May 15, 2008

Much Later, My Love

I heard a song the other day which reminded me of when I was a teenager. It’s important to know the title of this tune and the band that played it; and, what’s also interesting is that it made me recall a series of incidents which I find mystifying to this day.

As I sat in the driveway of my home listening to that song the car radio, I flashed back to my days as a sixteen year old working in the town library after school.

One of the librarians I worked with was a friendly woman with two children whom she talked about often. She lived in nearby town; but, not close enough where I’d know anyone from her neighborhood. I did meet her daughter, though, a pretty girl about my age, who often visited her mom at the library accompanied by her friends. I never said more than “hello” to the girl, and only once or twice I was in the same room with her as she would often enter the library and go directly to her mom’s office.

I left the job after I graduated high school and lost contact with the librarian and her daughter.

Years later, I met my wife and we began to date. While becoming acquainted, we talked about growing up and school and about our friends. It wasn’t long before we discovered that the woman I worked with at the library lived next door to her; and, that her daughter was my “new girlfriend’s” best friend. I also learned that their families were extremely close and often vacationed together. My wife considered her friend’s parents to be surrogate relatives, calling them “Aunt Millie” and “Uncle Joe.” When I was reintroduced to her friend, Diana, she remembered me from the library and our reunion was pleasant, if not amusing.

The one benefit of this coincidence was that my future mother in law was relieved to learn that her daughter’s new boyfriend, me, was considered to be a “nice young man” by her librarian friend, Mrs. Martens. My background investigation was completed with a stamp of approval coming from my former boss who just so happened to live next door to my girlfriend.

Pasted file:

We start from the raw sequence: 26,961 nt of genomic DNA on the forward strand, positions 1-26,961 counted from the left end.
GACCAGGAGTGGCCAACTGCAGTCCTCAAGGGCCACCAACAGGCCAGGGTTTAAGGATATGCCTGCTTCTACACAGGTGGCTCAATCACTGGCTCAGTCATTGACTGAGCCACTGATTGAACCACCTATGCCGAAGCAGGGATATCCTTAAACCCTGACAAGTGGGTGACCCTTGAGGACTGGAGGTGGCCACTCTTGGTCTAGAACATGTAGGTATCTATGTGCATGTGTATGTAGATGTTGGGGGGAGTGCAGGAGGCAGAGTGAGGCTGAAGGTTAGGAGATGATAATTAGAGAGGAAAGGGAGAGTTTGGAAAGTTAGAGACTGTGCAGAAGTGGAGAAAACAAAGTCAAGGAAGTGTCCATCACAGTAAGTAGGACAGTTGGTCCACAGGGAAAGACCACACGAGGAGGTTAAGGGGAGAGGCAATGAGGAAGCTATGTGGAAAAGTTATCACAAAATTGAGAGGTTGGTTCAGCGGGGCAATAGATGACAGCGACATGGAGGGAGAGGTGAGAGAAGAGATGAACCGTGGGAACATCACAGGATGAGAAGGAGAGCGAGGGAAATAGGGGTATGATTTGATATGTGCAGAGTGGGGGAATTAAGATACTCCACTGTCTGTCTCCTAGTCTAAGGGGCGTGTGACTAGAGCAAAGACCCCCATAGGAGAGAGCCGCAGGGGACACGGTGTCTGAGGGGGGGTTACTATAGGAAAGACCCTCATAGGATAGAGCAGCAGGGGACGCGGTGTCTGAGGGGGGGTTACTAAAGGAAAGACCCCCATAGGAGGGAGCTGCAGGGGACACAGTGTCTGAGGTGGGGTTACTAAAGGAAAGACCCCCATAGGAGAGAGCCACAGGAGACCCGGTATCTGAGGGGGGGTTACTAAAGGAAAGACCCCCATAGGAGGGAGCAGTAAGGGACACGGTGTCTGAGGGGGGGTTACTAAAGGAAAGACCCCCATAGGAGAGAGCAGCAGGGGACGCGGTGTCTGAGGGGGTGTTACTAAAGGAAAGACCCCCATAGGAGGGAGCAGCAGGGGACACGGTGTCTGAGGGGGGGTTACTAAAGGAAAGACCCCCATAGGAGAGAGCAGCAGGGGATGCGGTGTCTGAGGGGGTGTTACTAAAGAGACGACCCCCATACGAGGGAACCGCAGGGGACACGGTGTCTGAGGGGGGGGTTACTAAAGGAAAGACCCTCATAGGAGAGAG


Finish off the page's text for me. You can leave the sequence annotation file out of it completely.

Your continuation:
After four years of dating and engagement, we had a big, Italian wedding, and in due course, two wonderful children followed. During that span of time, I joined the police department and since retired, my wife advanced in her career, and we both reached middle age. Our family is doing well and I’d like to think that there is a lot more history to be made between my wife and me.

Every so often, we have some quiet time to chat as the day to day tasks of working and taking care of the kids means that we have few occasions to be alone and just talk. Sunday mornings, we rise early, at around six o’clock, and head downstairs while the kids are still sleeping to have coffee and read the Sunday paper. This is our opportunity to enjoy each other's company and to share a hushed laugh. Occasionally, we surprise ourselves.

On one particular weekend morning not too long ago, we talked about various jobs we had in high school. Of course, we reminisced about how I worked with Mrs. Martens all those years and eventually ended up marrying the woman whom she regarded her “niece.” I described how I remembered seeing Diana coming and going to the library with her friends all the time and my wife raised an eyebrow.